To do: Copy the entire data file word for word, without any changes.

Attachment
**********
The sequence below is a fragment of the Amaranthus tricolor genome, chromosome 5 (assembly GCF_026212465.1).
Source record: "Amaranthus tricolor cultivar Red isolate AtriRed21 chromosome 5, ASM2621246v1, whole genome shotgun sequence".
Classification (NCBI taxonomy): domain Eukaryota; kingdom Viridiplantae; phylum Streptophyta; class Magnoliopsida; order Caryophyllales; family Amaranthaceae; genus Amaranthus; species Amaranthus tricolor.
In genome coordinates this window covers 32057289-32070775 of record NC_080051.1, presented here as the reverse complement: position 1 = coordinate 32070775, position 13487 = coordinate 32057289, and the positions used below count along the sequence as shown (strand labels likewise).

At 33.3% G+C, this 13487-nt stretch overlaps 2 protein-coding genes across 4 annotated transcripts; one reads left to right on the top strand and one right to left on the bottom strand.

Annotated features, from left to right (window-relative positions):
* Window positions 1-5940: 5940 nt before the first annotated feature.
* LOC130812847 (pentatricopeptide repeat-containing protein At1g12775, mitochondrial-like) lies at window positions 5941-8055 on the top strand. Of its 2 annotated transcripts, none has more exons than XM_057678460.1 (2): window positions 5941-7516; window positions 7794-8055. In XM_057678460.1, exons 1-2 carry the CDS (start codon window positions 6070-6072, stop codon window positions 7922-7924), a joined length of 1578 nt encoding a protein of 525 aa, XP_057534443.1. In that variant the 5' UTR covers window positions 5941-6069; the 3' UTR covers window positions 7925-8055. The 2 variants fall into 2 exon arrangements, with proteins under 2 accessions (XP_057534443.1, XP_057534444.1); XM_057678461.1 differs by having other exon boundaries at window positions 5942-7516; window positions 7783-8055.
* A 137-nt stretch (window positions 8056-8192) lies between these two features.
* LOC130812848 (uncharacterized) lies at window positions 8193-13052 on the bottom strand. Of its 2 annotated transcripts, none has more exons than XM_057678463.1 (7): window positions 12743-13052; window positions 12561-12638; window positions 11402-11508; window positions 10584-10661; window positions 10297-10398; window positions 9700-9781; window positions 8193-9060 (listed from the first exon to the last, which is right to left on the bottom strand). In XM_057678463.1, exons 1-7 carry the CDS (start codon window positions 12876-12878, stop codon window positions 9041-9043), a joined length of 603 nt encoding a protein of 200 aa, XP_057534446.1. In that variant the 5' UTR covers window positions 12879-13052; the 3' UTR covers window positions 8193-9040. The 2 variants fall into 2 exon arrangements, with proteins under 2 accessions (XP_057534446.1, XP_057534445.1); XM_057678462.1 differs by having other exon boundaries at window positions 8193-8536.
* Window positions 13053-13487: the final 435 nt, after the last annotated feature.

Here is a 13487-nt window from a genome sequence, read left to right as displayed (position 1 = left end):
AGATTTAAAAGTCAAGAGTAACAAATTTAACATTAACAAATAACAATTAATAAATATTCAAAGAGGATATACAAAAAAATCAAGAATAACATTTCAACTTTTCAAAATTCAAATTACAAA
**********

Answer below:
The sequence below is a fragment of the Amaranthus tricolor genome, chromosome 5 (assembly GCF_026212465.1).
Source record: "Amaranthus tricolor cultivar Red isolate AtriRed21 chromosome 5, ASM2621246v1, whole genome shotgun sequence".
Classification (NCBI taxonomy): domain Eukaryota; kingdom Viridiplantae; phylum Streptophyta; class Magnoliopsida; order Caryophyllales; family Amaranthaceae; genus Amaranthus; species Amaranthus tricolor.
In genome coordinates this window covers 32057289-32070775 of record NC_080051.1, presented here as the reverse complement: position 1 = coordinate 32070775, position 13487 = coordinate 32057289, and the positions used below count along the sequence as shown (strand labels likewise).

At 33.3% G+C, this 13487-nt stretch overlaps 2 protein-coding genes across 4 annotated transcripts; one reads left to right on the top strand and one right to left on the bottom strand.

Annotated features, from left to right (window-relative positions):
* Window positions 1-5940: 5940 nt before the first annotated feature.
* LOC130812847 (pentatricopeptide repeat-containing protein At1g12775, mitochondrial-like) lies at window positions 5941-8055 on the top strand. Of its 2 annotated transcripts, none has more exons than XM_057678460.1 (2): window positions 5941-7516; window positions 7794-8055. In XM_057678460.1, exons 1-2 carry the CDS (start codon window positions 6070-6072, stop codon window positions 7922-7924), a joined length of 1578 nt encoding a protein of 525 aa, XP_057534443.1. In that variant the 5' UTR covers window positions 5941-6069; the 3' UTR covers window positions 7925-8055. The 2 variants fall into 2 exon arrangements, with proteins under 2 accessions (XP_057534443.1, XP_057534444.1); XM_057678461.1 differs by having other exon boundaries at window positions 5942-7516; window positions 7783-8055.
* A 137-nt stretch (window positions 8056-8192) lies between these two features.
* LOC130812848 (uncharacterized) lies at window positions 8193-13052 on the bottom strand. Of its 2 annotated transcripts, none has more exons than XM_057678463.1 (7): window positions 12743-13052; window positions 12561-12638; window positions 11402-11508; window positions 10584-10661; window positions 10297-10398; window positions 9700-9781; window positions 8193-9060 (listed from the first exon to the last, which is right to left on the bottom strand). In XM_057678463.1, exons 1-7 carry the CDS (start codon window positions 12876-12878, stop codon window positions 9041-9043), a joined length of 603 nt encoding a protein of 200 aa, XP_057534446.1. In that variant the 5' UTR covers window positions 12879-13052; the 3' UTR covers window positions 8193-9040. The 2 variants fall into 2 exon arrangements, with proteins under 2 accessions (XP_057534446.1, XP_057534445.1); XM_057678462.1 differs by having other exon boundaries at window positions 8193-8536.
* Window positions 13053-13487: the final 435 nt, after the last annotated feature.

Here is a 13487-nt window from a genome sequence, read left to right as displayed (position 1 = left end):
AGATTTAAAAGTCAAGAGTAACAAATTTAACATTAACAAATAACAATTAATAAATATTCAAAGAGGATATACAAAAAAATCAAGAATAACATTTCAACTTTTCAAAATTCAAATTACAAA